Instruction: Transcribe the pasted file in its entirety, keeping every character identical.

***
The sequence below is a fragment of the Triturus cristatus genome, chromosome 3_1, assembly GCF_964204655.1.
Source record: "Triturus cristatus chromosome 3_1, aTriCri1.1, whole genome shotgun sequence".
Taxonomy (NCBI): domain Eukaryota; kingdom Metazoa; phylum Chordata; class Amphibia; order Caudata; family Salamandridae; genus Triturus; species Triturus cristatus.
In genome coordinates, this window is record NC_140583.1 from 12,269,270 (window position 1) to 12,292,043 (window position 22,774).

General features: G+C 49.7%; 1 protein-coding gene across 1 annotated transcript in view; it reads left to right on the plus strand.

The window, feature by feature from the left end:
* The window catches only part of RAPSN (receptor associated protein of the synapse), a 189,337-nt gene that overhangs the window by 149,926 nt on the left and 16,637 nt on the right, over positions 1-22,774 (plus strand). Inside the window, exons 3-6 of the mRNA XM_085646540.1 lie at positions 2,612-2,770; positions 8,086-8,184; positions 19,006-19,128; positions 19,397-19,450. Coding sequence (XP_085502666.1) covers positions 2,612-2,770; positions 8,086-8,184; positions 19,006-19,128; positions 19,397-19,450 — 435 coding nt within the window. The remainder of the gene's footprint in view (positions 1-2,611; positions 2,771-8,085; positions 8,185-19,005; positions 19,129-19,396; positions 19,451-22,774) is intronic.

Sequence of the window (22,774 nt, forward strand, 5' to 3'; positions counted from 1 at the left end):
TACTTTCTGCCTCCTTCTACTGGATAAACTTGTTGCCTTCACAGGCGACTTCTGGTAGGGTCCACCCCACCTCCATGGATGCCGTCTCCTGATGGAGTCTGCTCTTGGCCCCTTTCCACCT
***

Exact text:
The sequence below is a fragment of the Triturus cristatus genome, chromosome 3_1, assembly GCF_964204655.1.
Source record: "Triturus cristatus chromosome 3_1, aTriCri1.1, whole genome shotgun sequence".
Taxonomy (NCBI): domain Eukaryota; kingdom Metazoa; phylum Chordata; class Amphibia; order Caudata; family Salamandridae; genus Triturus; species Triturus cristatus.
In genome coordinates, this window is record NC_140583.1 from 12,269,270 (window position 1) to 12,292,043 (window position 22,774).

General features: G+C 49.7%; 1 protein-coding gene across 1 annotated transcript in view; it reads left to right on the plus strand.

The window, feature by feature from the left end:
* The window catches only part of RAPSN (receptor associated protein of the synapse), a 189,337-nt gene that overhangs the window by 149,926 nt on the left and 16,637 nt on the right, over positions 1-22,774 (plus strand). Inside the window, exons 3-6 of the mRNA XM_085646540.1 lie at positions 2,612-2,770; positions 8,086-8,184; positions 19,006-19,128; positions 19,397-19,450. Coding sequence (XP_085502666.1) covers positions 2,612-2,770; positions 8,086-8,184; positions 19,006-19,128; positions 19,397-19,450 — 435 coding nt within the window. The remainder of the gene's footprint in view (positions 1-2,611; positions 2,771-8,085; positions 8,185-19,005; positions 19,129-19,396; positions 19,451-22,774) is intronic.

Sequence of the window (22,774 nt, forward strand, 5' to 3'; positions counted from 1 at the left end):
TACTTTCTGCCTCCTTCTACTGGATAAACTTGTTGCCTTCACAGGCGACTTCTGGTAGGGTCCACCCCACCTCCATGGATGCCGTCTCCTGATGGAGTCTGCTCTTGGCCCCTTTCCACCT